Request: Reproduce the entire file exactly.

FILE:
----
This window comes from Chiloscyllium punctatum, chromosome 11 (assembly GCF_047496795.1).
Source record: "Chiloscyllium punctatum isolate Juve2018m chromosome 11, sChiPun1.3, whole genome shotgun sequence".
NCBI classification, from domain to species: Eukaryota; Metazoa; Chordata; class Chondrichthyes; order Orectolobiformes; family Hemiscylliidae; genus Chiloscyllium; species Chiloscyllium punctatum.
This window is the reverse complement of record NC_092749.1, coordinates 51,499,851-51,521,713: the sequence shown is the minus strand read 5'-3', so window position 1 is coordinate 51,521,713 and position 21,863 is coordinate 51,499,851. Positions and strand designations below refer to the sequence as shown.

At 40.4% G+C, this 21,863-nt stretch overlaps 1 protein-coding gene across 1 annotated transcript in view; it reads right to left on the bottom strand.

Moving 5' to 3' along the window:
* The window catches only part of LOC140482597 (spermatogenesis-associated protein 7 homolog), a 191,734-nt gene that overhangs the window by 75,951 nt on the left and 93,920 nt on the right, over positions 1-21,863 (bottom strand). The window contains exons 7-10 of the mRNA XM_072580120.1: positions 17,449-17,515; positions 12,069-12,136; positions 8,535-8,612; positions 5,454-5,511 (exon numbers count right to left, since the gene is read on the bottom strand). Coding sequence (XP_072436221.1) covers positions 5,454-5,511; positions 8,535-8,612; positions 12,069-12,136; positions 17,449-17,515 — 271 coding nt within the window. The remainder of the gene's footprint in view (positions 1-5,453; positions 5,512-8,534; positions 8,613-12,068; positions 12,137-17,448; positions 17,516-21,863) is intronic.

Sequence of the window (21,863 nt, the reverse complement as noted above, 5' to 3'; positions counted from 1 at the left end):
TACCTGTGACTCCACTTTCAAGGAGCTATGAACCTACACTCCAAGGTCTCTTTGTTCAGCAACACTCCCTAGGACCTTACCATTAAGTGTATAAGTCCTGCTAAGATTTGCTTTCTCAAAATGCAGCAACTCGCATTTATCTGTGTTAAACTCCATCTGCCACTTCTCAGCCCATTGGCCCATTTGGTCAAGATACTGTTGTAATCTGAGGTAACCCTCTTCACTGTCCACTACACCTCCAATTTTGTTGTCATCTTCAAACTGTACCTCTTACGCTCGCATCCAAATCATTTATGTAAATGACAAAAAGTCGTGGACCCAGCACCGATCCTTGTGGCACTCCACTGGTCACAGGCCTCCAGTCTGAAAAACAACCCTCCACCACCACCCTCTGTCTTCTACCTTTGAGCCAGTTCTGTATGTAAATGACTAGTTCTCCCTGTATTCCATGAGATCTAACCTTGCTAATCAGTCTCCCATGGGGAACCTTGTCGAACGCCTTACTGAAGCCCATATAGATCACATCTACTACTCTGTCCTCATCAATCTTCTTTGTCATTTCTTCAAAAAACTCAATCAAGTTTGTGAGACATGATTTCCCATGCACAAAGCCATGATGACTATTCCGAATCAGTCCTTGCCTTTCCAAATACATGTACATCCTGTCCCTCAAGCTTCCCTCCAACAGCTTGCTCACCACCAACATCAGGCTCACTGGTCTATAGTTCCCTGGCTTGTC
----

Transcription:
This window comes from Chiloscyllium punctatum, chromosome 11 (assembly GCF_047496795.1).
Source record: "Chiloscyllium punctatum isolate Juve2018m chromosome 11, sChiPun1.3, whole genome shotgun sequence".
NCBI classification, from domain to species: Eukaryota; Metazoa; Chordata; class Chondrichthyes; order Orectolobiformes; family Hemiscylliidae; genus Chiloscyllium; species Chiloscyllium punctatum.
This window is the reverse complement of record NC_092749.1, coordinates 51,499,851-51,521,713: the sequence shown is the minus strand read 5'-3', so window position 1 is coordinate 51,521,713 and position 21,863 is coordinate 51,499,851. Positions and strand designations below refer to the sequence as shown.

At 40.4% G+C, this 21,863-nt stretch overlaps 1 protein-coding gene across 1 annotated transcript in view; it reads right to left on the bottom strand.

Moving 5' to 3' along the window:
* The window catches only part of LOC140482597 (spermatogenesis-associated protein 7 homolog), a 191,734-nt gene that overhangs the window by 75,951 nt on the left and 93,920 nt on the right, over positions 1-21,863 (bottom strand). The window contains exons 7-10 of the mRNA XM_072580120.1: positions 17,449-17,515; positions 12,069-12,136; positions 8,535-8,612; positions 5,454-5,511 (exon numbers count right to left, since the gene is read on the bottom strand). Coding sequence (XP_072436221.1) covers positions 5,454-5,511; positions 8,535-8,612; positions 12,069-12,136; positions 17,449-17,515 — 271 coding nt within the window. The remainder of the gene's footprint in view (positions 1-5,453; positions 5,512-8,534; positions 8,613-12,068; positions 12,137-17,448; positions 17,516-21,863) is intronic.

Sequence of the window (21,863 nt, the reverse complement as noted above, 5' to 3'; positions counted from 1 at the left end):
TACCTGTGACTCCACTTTCAAGGAGCTATGAACCTACACTCCAAGGTCTCTTTGTTCAGCAACACTCCCTAGGACCTTACCATTAAGTGTATAAGTCCTGCTAAGATTTGCTTTCTCAAAATGCAGCAACTCGCATTTATCTGTGTTAAACTCCATCTGCCACTTCTCAGCCCATTGGCCCATTTGGTCAAGATACTGTTGTAATCTGAGGTAACCCTCTTCACTGTCCACTACACCTCCAATTTTGTTGTCATCTTCAAACTGTACCTCTTACGCTCGCATCCAAATCATTTATGTAAATGACAAAAAGTCGTGGACCCAGCACCGATCCTTGTGGCACTCCACTGGTCACAGGCCTCCAGTCTGAAAAACAACCCTCCACCACCACCCTCTGTCTTCTACCTTTGAGCCAGTTCTGTATGTAAATGACTAGTTCTCCCTGTATTCCATGAGATCTAACCTTGCTAATCAGTCTCCCATGGGGAACCTTGTCGAACGCCTTACTGAAGCCCATATAGATCACATCTACTACTCTGTCCTCATCAATCTTCTTTGTCATTTCTTCAAAAAACTCAATCAAGTTTGTGAGACATGATTTCCCATGCACAAAGCCATGATGACTATTCCGAATCAGTCCTTGCCTTTCCAAATACATGTACATCCTGTCCCTCAAGCTTCCCTCCAACAGCTTGCTCACCACCAACATCAGGCTCACTGGTCTATAGTTCCCTGGCTTGTC